I don’t think I could have had a better introduction to bottle masala. I was working in advertising and one of my friends from work, Rajesh, invited me for lunch. He had just moved into a paying guest room in Mumbai’s Bandra neighbourhood and had acquired one of those small gas burners. He said his girlfriend, Genesia, would cook us lunch and all we had to do was buy chicken and some rotis from a place that made them fresh in a tandoor oven near Bandra station.
Rajesh and I managed to muddle our end of the job; when we got back to his room we discovered we’d lost the chicken and spent ages trying to find it, before we realised we had left it dangling in its plastic bag from the handle of his motorbike. Luckily the crows hadn’t got to it, and we got it back to the room where Genesia had fried some chopped up onions and garlic and then shaken in some dark red masala. She fried it a bit, filling the room with promising aromas, then added coconut milk and when it was bubbling, threw in the chicken and some kokum and in 10 minutes it was all done.
I can still remember how wonderful it tasted. Rajesh and Genesia are married now and I have eaten a lot of wonderful food at their place, but that chicken curry still stands out. Perhaps it was because we were young and hungry and nostalgia is always the best seasoning, but I also think that masala played a role. Because of its potent red shade I assumed it would be dynamite, but the flavour wasn’t too spicy at all, but had a beautifully rounded savouriness, with subtle woody and warm notes. Genesia told it was called bottle masala and was made by the East Indians, a community that lived in large numbers in Bandra and whose name demonstrated an admirably individual approach to logic. They were the original Christian inhabitants of region around Mumbai, converted by the Portuguese who had set up settlements in places like Bassein and Chaul as North Konkan counterparts to their stronghold of Goa. Religion apart, this community had remained quite close to its Konkani roots, with many rituals and recipes that were quite close to their Hindu counterparts.
Bottle masala recipe – http://www.bottlemasala.com/Bottle_Masala_Recipe.html
How to use bottle masala – http://www.bottlemasala.com/Using_Bottle_Masala.html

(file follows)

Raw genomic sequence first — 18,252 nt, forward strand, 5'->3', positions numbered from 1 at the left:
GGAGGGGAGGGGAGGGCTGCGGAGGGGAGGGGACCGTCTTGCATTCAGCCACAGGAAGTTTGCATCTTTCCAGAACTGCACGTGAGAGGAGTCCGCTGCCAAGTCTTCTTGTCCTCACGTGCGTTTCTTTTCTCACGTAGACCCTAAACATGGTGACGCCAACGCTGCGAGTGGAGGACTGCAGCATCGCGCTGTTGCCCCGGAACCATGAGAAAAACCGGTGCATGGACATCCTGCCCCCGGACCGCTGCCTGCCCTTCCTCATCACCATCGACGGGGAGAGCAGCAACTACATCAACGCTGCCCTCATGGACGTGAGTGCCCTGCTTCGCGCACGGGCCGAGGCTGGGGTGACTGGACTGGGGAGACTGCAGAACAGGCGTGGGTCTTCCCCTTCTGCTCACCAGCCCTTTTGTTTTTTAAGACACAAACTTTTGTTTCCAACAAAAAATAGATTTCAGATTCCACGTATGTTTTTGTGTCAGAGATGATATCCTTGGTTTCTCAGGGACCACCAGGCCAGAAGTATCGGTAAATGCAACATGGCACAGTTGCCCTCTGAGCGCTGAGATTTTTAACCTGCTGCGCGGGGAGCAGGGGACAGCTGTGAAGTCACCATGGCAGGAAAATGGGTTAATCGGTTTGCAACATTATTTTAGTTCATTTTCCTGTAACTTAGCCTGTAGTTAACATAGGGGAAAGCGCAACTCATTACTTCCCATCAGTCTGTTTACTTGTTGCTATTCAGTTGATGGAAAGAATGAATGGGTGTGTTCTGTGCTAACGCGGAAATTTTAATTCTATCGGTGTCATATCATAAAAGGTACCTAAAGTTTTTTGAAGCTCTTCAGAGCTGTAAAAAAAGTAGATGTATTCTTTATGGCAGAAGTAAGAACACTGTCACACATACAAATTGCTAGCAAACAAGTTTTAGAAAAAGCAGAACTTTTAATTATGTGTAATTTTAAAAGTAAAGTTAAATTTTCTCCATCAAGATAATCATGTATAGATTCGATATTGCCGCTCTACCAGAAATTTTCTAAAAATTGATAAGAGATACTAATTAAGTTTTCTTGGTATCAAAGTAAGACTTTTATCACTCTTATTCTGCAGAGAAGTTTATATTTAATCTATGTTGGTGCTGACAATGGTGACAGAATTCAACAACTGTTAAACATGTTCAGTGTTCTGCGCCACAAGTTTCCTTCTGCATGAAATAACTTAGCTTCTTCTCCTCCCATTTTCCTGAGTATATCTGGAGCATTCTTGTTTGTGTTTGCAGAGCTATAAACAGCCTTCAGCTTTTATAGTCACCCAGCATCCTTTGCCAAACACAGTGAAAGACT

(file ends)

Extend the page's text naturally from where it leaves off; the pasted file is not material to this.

Bombay’s growth, in the 19th century, was good news for the local Christians, who were well-positioned to work with the British rulers. But they were less than pleased to find that the city’s prosperity started attracting Goan Christians, who were soon competing for the same jobs. To differentiate themselves the locals decided to adopt a new name and the name they chose was East Indians, after the East India Company. The fact that this made them East Indians in Western India didn’t seem to matter, though in time a further level of confusion would be added when people abroad started referring to all Indians as East Indians, to distinguish them from the West Indians of the Caribbeans, which would make the community East Indian East Indians from Western India.
But what do these confusions matter when they have bottle masala. This is a special bend of spices that East Indians make every summer, a ritual that can still be seen in a suburb like Bandra, despite the way it has become increasingly built-up and crowded. Somehow, terraces and courtyards are still found where spices can be kept out for drying and then at a particular time these groups of women come with long poles and wooden buckets. They roast and combine the spices in the proportions prescribed by each family’s recipe, and then, pounding rhythmically with the poles in the bucket, reduce them to powder, and put the masala in bottles for use through the rest of the year. The bottles are beer bottles, for several reasons: they are dark glass, so light doesn’t cause the spice powder to deteriorate, their long-necked shape makes them convenient for gripping and shaking into a pan and, since East Indians have a sensible attitude towards alcohol, there’s never any shortage of them around.
A great deal is made about secret spice recipes and the arcane ingredients that go into them. But general recipes have been published in East Indian cookbooks, like the one produced by the Ladies Sub-Committee of the Bombay East Indian Association and a more recent one by Chef Michael Swamy who is part East Indian himself. The recipe in the first book lists 21 ingredients, from chillies to kebabchini (allspice), while Swamy gives two – a simple one with 22 ingredients and a more elaborate one with 27, including ingredients like nagkesar bulbs, mugwort (maipatri) and lichen (dagadful)!